Current Issue #488

Drawn to the City: Bridget and Alison Currie, the Artists

Drawn to the City: Bridget and Alison Currie, the Artists

Each month, Leo Greenfield sketches and profiles Adelaide characters who make this city tick. This month: Bridget and Alison Currie.

The art practices of sisters Bridget and Alison Currie seem vastly different at first glance but they are fundamentally linked through their shared interest in the physical forces of weight, mass and form.

As a sculptor, Bridget’s practice encompasses a variety of applications: writing, photography, drawing and installations. Her sculptural works are precise visual poems that “open your perception to objects”, waking the viewer up to the sheer wonder of space and the mystery of materiality.

There are multiple streams to Alison’s work as a performer who, whether as dancer, choreographer or director, sees her practice as an “exploration of space”. Alison reaches out into the unfamiliar with her performances crossing the realms of film, theatre and the gallery space.

Bridget lectures in sculpture at the University of South Australia’s City West Campus and Alison is currently in residence at the Leigh Warren Dance Hub, a space on North Terrace that supports independent dancers. Recently, the sisters collaborated on a performance, entitled Things Meeting Now, at the Art Gallery of South Australia for the Versus Rodin exhibition curated by Leigh Robb.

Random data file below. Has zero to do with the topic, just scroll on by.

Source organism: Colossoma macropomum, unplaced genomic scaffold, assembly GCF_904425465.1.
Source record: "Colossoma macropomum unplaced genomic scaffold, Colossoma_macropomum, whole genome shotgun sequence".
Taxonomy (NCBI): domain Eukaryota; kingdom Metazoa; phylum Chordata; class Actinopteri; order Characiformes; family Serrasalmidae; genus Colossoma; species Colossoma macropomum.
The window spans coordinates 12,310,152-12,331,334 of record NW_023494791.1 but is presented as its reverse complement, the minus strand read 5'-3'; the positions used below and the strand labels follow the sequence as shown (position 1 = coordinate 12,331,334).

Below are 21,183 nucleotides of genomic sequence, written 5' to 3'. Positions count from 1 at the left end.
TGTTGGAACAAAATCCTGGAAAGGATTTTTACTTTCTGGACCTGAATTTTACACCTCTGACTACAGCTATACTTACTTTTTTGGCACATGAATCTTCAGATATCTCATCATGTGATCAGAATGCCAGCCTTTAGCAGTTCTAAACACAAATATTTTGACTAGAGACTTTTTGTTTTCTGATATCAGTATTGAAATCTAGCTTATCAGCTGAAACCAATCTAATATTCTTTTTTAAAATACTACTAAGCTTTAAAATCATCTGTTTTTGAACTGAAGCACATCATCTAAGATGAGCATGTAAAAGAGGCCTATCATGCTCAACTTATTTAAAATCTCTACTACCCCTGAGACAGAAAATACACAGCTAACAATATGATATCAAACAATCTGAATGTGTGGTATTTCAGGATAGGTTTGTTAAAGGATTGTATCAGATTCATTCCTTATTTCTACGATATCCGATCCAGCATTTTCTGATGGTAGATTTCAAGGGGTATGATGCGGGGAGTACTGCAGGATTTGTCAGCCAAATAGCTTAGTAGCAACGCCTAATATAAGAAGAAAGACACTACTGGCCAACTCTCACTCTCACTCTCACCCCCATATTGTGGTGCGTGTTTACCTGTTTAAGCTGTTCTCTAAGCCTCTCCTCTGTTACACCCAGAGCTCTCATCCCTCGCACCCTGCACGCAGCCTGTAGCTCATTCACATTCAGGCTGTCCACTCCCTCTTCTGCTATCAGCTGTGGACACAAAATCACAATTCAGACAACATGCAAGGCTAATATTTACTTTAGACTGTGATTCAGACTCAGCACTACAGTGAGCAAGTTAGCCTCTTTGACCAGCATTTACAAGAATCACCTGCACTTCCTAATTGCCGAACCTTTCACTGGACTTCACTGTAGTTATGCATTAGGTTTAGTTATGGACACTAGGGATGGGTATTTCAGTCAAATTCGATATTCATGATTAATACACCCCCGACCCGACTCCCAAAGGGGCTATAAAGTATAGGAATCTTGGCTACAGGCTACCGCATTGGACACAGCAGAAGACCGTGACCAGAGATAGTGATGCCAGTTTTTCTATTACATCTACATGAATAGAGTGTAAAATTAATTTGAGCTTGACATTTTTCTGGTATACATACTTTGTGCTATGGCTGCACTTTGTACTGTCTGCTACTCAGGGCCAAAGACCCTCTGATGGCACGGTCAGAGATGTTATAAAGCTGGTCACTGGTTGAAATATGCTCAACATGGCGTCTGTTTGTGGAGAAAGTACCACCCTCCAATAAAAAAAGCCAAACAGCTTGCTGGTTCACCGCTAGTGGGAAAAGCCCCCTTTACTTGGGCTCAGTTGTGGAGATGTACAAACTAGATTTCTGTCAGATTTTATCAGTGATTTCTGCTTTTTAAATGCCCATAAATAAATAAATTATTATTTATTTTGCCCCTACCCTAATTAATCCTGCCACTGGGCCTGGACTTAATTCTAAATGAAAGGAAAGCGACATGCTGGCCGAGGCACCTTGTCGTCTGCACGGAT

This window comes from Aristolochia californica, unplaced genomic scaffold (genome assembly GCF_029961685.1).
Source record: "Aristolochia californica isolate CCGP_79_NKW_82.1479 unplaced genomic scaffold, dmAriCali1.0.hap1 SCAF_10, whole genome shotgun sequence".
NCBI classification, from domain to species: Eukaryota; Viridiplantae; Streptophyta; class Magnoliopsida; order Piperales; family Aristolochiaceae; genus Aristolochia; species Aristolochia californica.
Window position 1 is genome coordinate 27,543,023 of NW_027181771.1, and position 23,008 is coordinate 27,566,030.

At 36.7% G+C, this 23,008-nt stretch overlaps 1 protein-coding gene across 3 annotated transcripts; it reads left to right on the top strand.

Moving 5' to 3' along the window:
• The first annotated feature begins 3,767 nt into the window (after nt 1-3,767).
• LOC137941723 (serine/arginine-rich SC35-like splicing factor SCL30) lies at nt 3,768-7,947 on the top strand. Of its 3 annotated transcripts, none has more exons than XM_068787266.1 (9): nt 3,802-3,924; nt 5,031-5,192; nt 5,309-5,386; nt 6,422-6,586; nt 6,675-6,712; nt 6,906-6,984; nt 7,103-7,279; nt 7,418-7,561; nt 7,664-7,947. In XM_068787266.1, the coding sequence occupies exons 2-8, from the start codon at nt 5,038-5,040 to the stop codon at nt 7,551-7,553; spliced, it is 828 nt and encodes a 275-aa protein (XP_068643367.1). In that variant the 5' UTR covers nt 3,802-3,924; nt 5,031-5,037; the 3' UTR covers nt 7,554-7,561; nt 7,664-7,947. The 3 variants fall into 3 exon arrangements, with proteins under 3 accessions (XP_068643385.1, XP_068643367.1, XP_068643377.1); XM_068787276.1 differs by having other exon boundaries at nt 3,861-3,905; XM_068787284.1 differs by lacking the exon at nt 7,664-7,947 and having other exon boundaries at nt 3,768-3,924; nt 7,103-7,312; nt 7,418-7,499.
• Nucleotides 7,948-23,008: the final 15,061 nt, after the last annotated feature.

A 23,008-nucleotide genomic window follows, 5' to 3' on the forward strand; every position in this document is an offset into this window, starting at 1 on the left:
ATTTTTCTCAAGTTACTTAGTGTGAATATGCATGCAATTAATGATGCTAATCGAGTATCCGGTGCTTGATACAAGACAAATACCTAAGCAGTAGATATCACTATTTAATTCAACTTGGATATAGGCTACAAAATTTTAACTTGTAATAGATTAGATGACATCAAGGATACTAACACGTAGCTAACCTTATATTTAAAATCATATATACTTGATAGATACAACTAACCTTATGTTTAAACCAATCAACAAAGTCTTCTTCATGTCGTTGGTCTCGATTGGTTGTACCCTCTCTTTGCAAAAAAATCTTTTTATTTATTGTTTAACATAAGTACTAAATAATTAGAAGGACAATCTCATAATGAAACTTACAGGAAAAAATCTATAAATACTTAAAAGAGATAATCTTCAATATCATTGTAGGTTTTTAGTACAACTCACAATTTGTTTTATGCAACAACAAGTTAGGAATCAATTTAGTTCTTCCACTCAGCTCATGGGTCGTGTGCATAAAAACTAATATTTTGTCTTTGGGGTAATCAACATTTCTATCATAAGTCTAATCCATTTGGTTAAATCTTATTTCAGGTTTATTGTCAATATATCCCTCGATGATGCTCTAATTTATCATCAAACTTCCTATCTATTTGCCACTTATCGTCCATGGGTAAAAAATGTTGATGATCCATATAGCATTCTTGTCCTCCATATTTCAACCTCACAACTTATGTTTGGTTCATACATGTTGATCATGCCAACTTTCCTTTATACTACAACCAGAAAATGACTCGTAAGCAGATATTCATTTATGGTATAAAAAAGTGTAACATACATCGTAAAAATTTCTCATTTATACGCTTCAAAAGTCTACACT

Versus Rodin showed Bridget’s installation Spooky action at a distance. This piece is not simply set-design for a performance, it is something stronger, as it illustrates the concerns of both artists and how they work to construct meaning in things and movement.

In this piece, the physical objects created by Bridget intertwine with Alison’s choreography; both activate the other and hold their own weight. Things Meeting Now reconfigures the gallery space through a process of questioning the relationships between objects and people.

The bonds that bind the Curries’ work is not always about what an artwork looks like, but what meaning they can construct through their connection. For Alison, the link is “almost like physics, as both [sculpture and dance] involve the fundamentals of balance and where you place your weight”.

Visual art is more permanent while dance, in contrast, is time-based and ephemeral. Therefore documenting works can be challenging as the work can become “almost invisible”. By combining their practices, perhaps they expose the temporal nature of all art.

Collaboration exposes their comfort with each other and their work. Anxiety and uncertainty can hinder artists, but Bridget and Alison’s connection reinforces their belief in their own work. “You make the work you make,” Bridget says, and for both of them that means they are coming together in a “position of strength”.

Leo Greenfield is a freelance illustrator

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